Giving a much shorter speech to welcome the governor, Fetterman outlined some of his own expectations as he steps into office.

“Today we choose not to turn toward fear and cynicism but move toward progress,” Fetterman said.

“Today, we continue to move forward towards a high quality education system that is equitable for all our children. Today, we continue to move forward for a justice system that is fair and focused on rehabilitation. Today, we work towards a healthcare system that is affordable and accessible for everyone in Pennsylvania,” he continued.

Fetterman campaigned on a progressive platform as he beat out four other opponents for his party’s nomination for Lieutenant Governor, including the incumbent, Mike Stack. He vowed to focus efforts on addressing income inequality, expanding healthcare and tackling the opioid crisis, as well as championing recreational marijuana efforts.

At his side was his wife, Gisele Fetterman, a community leader and activist who has committed herself to a life of philanthropy.

A former Dreamer who first arrived in the U.S. as an undocumented immigrant from Brazil at the age of eight, state’s new second lady wore a metal pin that read “Immigrant” to the inauguration ceremony.

It’s clear that she, at the very least, will be working to ensure that immigration issues won’t be ignored by Pennsylvania’s leaders.

“I proudly wore an immigrant pin on my chest, as I wear the label daily in my heart and in how I view the world: its suffering and its beauty,” Fetterman told AL DÍA in a statement, adding that the pin was custom-made by Studebaker Metals in Braddock, PA.

Gains for the left, women representatives

In the 2018 midterm elections, Democrats gained four U.S. Congressmen in Pennsylvania, thanks not only to a court-ordered redistricted map, but also to the nationwide pivot away from the Trump administration and the Republican-controlled Congress of the past two years.

The state now has four women in U.S. Congress - all Democrats - where before there were none.

Pennsylvanians also re-elected their Democratic governor and their senior senator, Democrat Bob Casey.

Similar gains were evident on Tuesday at Pennsylvania’s inauguration proceedings, where state senators and representatives were looking on, fresh into their respective terms in office.

While Republicans maintained control of the Pennsylvania General Assembly, Democrats made noticeable gains. In the House, Democrats gained 14 seats and Republicans lost 10. In the Senate, with 25 seats up for election, Democrats chipped away at the Republican majority - whereas Republicans previously held a 33 to 16 majority, this has been narrowed to a 29 to 21 Republican advantage.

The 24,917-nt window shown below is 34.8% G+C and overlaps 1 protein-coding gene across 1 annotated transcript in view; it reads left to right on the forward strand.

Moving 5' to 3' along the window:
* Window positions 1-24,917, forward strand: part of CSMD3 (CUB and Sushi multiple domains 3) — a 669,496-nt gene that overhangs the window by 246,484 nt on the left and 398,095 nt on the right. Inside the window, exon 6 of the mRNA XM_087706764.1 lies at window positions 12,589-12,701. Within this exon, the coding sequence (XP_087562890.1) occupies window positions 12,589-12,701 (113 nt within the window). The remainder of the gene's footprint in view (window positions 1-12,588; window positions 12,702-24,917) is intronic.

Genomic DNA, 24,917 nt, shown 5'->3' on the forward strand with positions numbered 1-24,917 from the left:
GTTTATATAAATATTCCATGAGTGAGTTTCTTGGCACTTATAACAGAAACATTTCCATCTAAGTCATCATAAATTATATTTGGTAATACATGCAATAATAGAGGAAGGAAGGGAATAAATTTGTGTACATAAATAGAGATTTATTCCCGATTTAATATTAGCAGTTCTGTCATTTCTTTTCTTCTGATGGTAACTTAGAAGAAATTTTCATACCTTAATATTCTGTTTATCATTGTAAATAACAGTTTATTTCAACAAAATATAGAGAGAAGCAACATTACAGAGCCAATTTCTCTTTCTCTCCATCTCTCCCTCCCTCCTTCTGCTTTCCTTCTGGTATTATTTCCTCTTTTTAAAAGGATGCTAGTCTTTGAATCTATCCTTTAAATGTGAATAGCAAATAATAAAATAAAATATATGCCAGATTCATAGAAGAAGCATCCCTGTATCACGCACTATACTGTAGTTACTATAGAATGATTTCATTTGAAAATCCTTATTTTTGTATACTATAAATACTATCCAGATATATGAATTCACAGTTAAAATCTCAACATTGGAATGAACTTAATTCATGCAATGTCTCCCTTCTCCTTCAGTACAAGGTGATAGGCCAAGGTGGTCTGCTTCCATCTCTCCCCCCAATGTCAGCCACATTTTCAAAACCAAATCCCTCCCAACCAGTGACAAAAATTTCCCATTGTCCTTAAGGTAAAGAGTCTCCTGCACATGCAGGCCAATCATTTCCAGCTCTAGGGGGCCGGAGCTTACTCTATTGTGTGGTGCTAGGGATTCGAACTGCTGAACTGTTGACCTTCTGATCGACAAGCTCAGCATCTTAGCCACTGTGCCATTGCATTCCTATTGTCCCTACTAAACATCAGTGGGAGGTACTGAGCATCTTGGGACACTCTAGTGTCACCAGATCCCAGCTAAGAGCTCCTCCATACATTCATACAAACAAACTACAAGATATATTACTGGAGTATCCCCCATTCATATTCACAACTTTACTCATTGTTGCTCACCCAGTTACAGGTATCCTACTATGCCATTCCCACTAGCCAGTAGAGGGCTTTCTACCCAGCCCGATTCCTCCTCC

Of the 93 Democratic state representatives, 30 are women, a high water mark for the party. Of the 110 House Republicans, 22 are women.

Each party now has six women state senators, respectively.

Heading into last November’s elections, women comprised just under 20 percent of the Pennsylvania General Assembly.

Women now make up 25 percent of the state’s representation.

Healthcare and the 2020 elections

Wolf and Fetterman’s respective remarks about healthcare elicited the most animated applause from those in attendance, suggesting a unified issue for Pennsylvanians that was perhaps the decisive factor in generating the wave of statewide support that landed both men in public office.

Fetterman pledged to pursue healthcare that everyone can access and afford.

Wolf, looking back on his first term, highlighted the fact that the uninsured rate is down, and boasted that in that time, his administration “expanded Medicaid to cover an additional 720,000 Pennsylvanians, and increased enrollment in the CHIP program so it now serves nearly 180,000 children.”

By 2016, two years after the Affordable Care Act went into effect under President Obama, and a year after Wolf chose to expand Medicaid, the uninsured rate in the state shrunk to 6.8 percent, down from 10.2 percent the year he was first elected.

Though President Trump and  Republicans in Congress have been frustrated in their attempts to repeal Obama’s healthcare law, they have so far succeeded in gutting key provisions of the healthcare act, including the individual mandate, the penalty for failing to get health insurance — a development that led to a recent ruling by a federal judge in Texas declaring the legislation unconstitutional — and some protections for pre-existing conditions.

In the 2018 elections, exit polling found that healthcare was the key issue for Pennsylvanians, and Democrats won big.

As the country braces for the 2020 presidential election, healthcare appears likely to remain at the forefront of voters’ minds - and it may be Democrats’ issue to lose in this critical swing state.

Pennsylvania, of course, narrowly voted for President Trump in the 2016 presidential election, one of the three “Rust Belt” states, along with Michigan and Wisconsin, that carried Trump to victory in his unexpected win over Hillary Clinton.

Just two years later, based on the 2018 election results and Trump’s declining popularity amid the longest government shutdown in the country’s history, it appears increasingly likely that Pennsylvania may vote in favor of whoever Trump’s Democratic opponent might be.